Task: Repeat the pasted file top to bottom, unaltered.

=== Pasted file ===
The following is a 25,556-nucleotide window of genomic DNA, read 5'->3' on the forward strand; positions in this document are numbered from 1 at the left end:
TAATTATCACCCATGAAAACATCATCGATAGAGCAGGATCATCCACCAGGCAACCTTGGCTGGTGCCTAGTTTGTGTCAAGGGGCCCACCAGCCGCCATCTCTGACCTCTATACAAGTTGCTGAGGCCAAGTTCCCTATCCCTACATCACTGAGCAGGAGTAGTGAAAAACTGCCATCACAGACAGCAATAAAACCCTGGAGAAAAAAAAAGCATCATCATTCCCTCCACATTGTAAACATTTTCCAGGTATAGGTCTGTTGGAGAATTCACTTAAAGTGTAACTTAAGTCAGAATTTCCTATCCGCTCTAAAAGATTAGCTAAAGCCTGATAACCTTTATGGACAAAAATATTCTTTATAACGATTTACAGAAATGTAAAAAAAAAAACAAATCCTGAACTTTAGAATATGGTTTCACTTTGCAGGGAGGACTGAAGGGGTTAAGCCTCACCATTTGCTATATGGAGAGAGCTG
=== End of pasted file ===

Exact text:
The following is a 25,556-nucleotide window of genomic DNA, read 5'->3' on the forward strand; positions in this document are numbered from 1 at the left end:
TAATTATCACCCATGAAAACATCATCGATAGAGCAGGATCATCCACCAGGCAACCTTGGCTGGTGCCTAGTTTGTGTCAAGGGGCCCACCAGCCGCCATCTCTGACCTCTATACAAGTTGCTGAGGCCAAGTTCCCTATCCCTACATCACTGAGCAGGAGTAGTGAAAAACTGCCATCACAGACAGCAATAAAACCCTGGAGAAAAAAAAAGCATCATCATTCCCTCCACATTGTAAACATTTTCCAGGTATAGGTCTGTTGGAGAATTCACTTAAAGTGTAACTTAAGTCAGAATTTCCTATCCGCTCTAAAAGATTAGCTAAAGCCTGATAACCTTTATGGACAAAAATATTCTTTATAACGATTTACAGAAATGTAAAAAAAAAAACAAATCCTGAACTTTAGAATATGGTTTCACTTTGCAGGGAGGACTGAAGGGGTTAAGCCTCACCATTTGCTATATGGAGAGAGCTG